Just above I mentioned carry capacity, this is a huge topic with tons of variables thrown in. One person may get by with 2 acres per cow while someone else in a different area might need 90 to 100 or more acres per cow.
What I do is feed my cows dry feed during the winter with a grain supplement. Once the pastures are in shape for grazing I’ll let her out on open pasture but still monitor her condition and feed her alfalfa and grain during milking.
Something else for you to take note of, when you transition from dry feed to green feed, it’s more than likely she will get a case of the green grass, ahem, trots. When this happens she’ll be able to stand flat footed, crap through a screen door at fifty feet and not touch a wire. It will pass after a bit but it can provide you with some exciting moments in the stanchion if the pressure builds while you’re milking.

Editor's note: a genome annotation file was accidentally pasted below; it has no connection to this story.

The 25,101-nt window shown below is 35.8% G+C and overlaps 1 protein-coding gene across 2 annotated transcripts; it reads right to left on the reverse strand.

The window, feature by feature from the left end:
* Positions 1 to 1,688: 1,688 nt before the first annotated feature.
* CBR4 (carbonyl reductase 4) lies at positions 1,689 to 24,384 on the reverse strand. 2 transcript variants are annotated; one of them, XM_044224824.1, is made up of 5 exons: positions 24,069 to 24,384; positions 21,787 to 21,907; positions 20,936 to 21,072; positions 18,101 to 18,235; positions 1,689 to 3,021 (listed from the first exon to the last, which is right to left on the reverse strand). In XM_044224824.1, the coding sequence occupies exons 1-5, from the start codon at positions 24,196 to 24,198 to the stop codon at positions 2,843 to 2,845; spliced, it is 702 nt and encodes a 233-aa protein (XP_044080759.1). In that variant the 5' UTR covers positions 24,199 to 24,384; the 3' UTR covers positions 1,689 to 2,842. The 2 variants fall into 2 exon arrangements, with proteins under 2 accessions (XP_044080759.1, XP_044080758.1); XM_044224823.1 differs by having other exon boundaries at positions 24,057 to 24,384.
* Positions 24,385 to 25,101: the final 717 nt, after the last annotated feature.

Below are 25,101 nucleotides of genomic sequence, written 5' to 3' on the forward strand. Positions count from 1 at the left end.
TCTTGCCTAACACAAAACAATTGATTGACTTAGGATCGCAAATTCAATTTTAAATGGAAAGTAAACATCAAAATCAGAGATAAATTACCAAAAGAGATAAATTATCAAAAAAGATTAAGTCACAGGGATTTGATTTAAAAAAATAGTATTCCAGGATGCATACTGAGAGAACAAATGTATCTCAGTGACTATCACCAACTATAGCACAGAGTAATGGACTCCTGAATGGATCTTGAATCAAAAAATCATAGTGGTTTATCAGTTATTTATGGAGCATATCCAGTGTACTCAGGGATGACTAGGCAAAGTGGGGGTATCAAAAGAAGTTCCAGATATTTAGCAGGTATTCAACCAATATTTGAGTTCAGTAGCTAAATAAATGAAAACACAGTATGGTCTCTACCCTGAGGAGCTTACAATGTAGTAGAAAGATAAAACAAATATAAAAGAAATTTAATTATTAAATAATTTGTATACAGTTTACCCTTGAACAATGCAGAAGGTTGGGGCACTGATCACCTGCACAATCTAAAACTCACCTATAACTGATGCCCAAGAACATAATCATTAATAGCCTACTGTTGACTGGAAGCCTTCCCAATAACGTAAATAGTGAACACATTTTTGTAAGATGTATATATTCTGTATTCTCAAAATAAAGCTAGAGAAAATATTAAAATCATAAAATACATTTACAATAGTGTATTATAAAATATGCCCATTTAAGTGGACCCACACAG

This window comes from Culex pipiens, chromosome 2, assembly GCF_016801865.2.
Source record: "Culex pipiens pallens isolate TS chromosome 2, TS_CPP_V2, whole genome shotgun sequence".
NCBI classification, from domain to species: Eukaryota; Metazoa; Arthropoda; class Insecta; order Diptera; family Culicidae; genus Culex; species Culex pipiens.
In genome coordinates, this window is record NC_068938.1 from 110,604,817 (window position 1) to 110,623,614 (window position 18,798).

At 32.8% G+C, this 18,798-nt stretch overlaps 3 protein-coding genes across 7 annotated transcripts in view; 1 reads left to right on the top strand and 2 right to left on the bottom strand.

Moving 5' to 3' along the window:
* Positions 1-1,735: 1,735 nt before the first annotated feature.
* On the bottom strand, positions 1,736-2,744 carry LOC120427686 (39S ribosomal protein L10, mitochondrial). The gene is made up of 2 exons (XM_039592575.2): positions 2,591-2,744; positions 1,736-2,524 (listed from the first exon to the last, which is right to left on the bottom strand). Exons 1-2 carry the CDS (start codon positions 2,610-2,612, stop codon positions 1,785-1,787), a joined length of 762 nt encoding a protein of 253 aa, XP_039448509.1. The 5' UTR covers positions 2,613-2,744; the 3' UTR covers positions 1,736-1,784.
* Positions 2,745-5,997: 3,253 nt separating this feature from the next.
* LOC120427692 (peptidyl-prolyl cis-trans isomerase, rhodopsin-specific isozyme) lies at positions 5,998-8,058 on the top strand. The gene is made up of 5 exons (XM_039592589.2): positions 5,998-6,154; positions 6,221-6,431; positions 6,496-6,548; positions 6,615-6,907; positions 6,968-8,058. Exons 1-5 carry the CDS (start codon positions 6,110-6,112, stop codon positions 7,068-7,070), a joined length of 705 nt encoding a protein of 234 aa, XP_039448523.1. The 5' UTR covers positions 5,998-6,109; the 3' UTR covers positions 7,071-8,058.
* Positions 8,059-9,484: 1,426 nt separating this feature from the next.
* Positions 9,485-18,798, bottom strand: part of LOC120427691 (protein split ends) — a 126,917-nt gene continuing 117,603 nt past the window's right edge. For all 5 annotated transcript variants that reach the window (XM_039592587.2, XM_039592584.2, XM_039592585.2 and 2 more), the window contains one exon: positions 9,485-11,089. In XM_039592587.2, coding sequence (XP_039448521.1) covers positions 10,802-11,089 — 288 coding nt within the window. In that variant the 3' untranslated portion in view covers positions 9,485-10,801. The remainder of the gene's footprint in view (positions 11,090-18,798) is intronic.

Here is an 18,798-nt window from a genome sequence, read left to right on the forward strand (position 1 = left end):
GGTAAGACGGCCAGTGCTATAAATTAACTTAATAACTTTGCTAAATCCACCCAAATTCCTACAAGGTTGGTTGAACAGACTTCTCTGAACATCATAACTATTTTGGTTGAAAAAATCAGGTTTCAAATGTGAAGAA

Ok, you have some very rough ideas of how much feed you need to keep a milk cow happy and producing milk. Nearly 1250 lbs of feed a month is something you’ll need to give some planning to because putting up that much feed without the use of powered equipment will be quite a chore.
The water needs of your cow will vary considerably dependent on a lot variables so I’ll just say she’ll need 1 to 2 gallons of water per 100 lbs of body weight. In extremely hot, dry environs this may not be enough. Personally I just have live water to all the tanks and have the feed lines hooked up to floats to keep them from running over.
Anything else? Yes there is.
You need to find a good buddy that has a bull because you need to get her bred shortly after she drops her calf. Either that or get your own bull and for one cow having a bull is a terrible feed conversion. Of course if you’ve taken heed to what I shared up above you may have four or more cows and then your bull can pull double duty keeping you in beef calves as well.